China's 'iron man' captures marvel of flying with DIY jetpack
Liftoff, hover, glide... After more than 40 trial flights, 34-year-old Liu Dongsheng, dubbed China's "iron man" among netizens, has defied gravity with his self-made jet suit, stepping out into the sky inspired by his favorite Marvel hero.
The gear, with a full fuel payload, can fly three to five minutes at a maximum altitude of 200 meters and cover five to 10 kilometers, making moves in any direction, as well as turns and braking. Yet for safety concerns, Liu did not go higher than three meters in his tests.
With the dream of flying since childhood, Liu used to make good use of his spare time dedicating his studies to mechanics and returned to his hometown in Hekou County, southwest China's Yunnan Province, to set up a business instead of teaching Chinese as a foreign language after college graduation.
Liu took a fancy to model making when he was a third grader and made a rubber-band model plane himself.
"I often took apart my toys and reassembled them when I was a child," he recalled. "Toy cars and planes, even the family tape recorder, you name it."
Before designing his jetpack, Liu was a robotic combat fan and built a team with his several friends in 2016 to make their own combat robots. They created more than 30 battlebots of various weight classes and sizes in just over a year's time and won first place at the FMB Championship held in Shanghai, a competition for combat robots.
In 2018, Liu's flying dream was reignited as he came across an online video of British inventor Richard Browning experimenting with his DIY jet-powered flying suit.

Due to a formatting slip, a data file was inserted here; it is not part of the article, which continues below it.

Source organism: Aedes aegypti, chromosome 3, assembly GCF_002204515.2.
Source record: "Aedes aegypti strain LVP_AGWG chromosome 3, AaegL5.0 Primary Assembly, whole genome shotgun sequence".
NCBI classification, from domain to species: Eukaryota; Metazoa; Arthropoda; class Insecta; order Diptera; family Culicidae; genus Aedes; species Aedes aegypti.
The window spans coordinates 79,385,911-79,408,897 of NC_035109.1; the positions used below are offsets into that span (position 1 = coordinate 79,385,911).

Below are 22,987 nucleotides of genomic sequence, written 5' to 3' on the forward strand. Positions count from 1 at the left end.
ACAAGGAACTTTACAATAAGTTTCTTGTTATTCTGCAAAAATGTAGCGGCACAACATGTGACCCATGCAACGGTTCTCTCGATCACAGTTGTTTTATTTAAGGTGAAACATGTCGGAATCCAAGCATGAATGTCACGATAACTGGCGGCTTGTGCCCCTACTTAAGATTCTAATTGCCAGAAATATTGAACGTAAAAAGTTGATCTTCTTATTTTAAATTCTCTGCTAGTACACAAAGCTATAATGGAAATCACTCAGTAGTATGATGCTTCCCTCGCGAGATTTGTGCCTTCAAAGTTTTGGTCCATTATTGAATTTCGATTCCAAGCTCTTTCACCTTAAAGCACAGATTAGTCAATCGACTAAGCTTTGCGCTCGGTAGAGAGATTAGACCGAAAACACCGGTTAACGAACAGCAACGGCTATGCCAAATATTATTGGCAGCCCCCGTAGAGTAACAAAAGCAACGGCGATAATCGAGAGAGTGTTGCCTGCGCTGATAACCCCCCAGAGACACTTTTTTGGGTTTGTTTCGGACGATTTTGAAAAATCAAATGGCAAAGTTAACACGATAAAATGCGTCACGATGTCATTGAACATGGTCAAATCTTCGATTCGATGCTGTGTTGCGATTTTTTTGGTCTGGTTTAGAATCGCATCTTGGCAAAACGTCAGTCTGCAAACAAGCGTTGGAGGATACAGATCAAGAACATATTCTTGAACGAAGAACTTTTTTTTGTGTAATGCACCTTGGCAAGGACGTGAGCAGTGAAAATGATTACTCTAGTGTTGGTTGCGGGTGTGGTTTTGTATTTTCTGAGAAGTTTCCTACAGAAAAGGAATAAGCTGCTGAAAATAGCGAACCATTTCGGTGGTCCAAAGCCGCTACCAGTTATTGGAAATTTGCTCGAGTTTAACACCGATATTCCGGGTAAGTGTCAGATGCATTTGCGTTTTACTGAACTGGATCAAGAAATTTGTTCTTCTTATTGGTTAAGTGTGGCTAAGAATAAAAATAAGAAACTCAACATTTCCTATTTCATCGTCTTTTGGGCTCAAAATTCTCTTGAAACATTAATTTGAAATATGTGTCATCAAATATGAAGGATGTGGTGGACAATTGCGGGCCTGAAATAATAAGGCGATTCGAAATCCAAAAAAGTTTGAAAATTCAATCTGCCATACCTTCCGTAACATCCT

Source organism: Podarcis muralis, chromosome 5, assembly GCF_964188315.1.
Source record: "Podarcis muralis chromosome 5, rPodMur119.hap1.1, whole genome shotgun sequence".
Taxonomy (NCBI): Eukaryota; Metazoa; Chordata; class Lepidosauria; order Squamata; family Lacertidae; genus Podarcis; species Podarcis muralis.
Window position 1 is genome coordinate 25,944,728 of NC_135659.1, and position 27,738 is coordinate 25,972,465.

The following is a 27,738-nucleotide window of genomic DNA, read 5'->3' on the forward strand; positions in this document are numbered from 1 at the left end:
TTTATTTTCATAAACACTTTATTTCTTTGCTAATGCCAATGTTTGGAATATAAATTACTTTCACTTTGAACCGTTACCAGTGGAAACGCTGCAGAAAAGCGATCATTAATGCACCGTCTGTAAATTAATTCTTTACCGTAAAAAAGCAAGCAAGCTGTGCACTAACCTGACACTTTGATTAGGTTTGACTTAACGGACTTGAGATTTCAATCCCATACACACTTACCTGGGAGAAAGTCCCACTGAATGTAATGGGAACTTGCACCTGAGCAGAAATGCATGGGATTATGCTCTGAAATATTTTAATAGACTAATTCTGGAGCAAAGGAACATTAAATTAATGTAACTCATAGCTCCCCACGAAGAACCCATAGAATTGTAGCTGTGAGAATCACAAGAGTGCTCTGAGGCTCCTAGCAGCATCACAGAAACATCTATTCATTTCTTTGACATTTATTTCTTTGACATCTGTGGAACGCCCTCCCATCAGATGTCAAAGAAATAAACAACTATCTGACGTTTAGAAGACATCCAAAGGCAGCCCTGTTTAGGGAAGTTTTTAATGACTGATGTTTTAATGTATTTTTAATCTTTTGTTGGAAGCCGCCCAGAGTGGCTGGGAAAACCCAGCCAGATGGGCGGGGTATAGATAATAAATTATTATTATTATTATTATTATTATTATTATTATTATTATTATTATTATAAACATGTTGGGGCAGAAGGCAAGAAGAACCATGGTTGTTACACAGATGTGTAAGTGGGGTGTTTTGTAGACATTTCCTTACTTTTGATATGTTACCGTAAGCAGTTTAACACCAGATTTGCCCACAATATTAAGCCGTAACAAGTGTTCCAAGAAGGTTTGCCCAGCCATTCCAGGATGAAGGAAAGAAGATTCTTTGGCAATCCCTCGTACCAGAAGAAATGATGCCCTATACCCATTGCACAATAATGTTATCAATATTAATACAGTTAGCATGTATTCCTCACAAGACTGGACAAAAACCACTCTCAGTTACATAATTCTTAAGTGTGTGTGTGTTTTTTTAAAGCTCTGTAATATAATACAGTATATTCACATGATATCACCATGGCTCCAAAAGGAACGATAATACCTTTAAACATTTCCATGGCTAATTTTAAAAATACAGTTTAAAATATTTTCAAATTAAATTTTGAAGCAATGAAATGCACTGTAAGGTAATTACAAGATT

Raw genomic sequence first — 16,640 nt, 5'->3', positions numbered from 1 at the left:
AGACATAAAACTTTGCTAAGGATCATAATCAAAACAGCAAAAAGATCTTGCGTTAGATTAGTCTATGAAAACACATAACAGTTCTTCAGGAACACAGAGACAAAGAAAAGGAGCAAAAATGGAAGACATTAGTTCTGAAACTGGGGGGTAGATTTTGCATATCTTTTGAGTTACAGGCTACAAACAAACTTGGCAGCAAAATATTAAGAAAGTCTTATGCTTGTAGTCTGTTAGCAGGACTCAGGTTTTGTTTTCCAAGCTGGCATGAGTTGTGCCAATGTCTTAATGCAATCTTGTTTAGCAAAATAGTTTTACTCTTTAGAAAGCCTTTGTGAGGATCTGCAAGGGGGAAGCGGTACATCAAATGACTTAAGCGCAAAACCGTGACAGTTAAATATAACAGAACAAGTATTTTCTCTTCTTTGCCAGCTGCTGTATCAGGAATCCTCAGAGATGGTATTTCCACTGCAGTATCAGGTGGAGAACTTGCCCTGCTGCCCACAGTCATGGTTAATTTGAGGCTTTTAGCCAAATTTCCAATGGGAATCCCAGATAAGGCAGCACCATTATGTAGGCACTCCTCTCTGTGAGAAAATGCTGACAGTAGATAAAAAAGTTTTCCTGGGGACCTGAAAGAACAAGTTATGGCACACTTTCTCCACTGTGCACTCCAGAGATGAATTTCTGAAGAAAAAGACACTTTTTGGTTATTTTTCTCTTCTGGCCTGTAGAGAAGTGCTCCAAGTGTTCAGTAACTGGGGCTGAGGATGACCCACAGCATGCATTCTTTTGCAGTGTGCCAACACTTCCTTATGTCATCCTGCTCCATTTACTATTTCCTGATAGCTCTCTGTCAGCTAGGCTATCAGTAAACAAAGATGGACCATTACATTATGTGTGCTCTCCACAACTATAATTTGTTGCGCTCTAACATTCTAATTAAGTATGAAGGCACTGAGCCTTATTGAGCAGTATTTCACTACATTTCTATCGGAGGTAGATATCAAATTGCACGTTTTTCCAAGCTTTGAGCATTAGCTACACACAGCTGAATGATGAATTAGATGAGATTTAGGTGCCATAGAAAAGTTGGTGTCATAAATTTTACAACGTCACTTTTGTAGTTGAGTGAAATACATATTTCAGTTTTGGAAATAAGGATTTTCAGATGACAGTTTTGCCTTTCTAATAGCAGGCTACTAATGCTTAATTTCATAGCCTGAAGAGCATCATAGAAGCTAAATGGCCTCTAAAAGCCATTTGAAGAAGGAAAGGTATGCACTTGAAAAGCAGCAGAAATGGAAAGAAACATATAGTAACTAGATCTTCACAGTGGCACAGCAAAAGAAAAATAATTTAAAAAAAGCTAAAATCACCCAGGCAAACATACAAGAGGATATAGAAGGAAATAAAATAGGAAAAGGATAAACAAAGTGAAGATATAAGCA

Liu then wrapped himself up in researching how such kind of gear is made and how it works. He called up a team to develop the jet suit half a year later, yet the first steps are always difficult.
"Engine tests and the design of the flight control system were the most challenging parts," Liu said. Not professionally trained, he had to ask friends for their remote assistance on the design of the flight control unit.
Though after more than one year of designing, testing and tinkering, Liu still remembered his failure in the first trial flight in April 2019.
"That was par for the course. It's not an easy task after all," he said comforting and encouraging himself. Liu and his team solved the key technical problems one by one in the following trials before the heavy jetpack finally took the 74-kg man off the ground.
To get better control of the suit, Liu started to build up his upper body strength and body balance and shed over 10 kg in months. He is able to skillfully operate the gear now, although once a crash left him with six stitches in his chin.
Liu has spent some 700,000 yuan (US$106,750) on making the jet suit and purchasing relevant accessories and aviation diesel.
"Fortunately, my family is quite supportive of me in fulfilling my dream," he said.
Liu's team has filed a national invention patent application for the suit and is working on a new model with better safety performance, longer flight endurance and a lightweight design.
"We wish that more people will have the chance to fully enjoy the pleasure of flying," Liu said.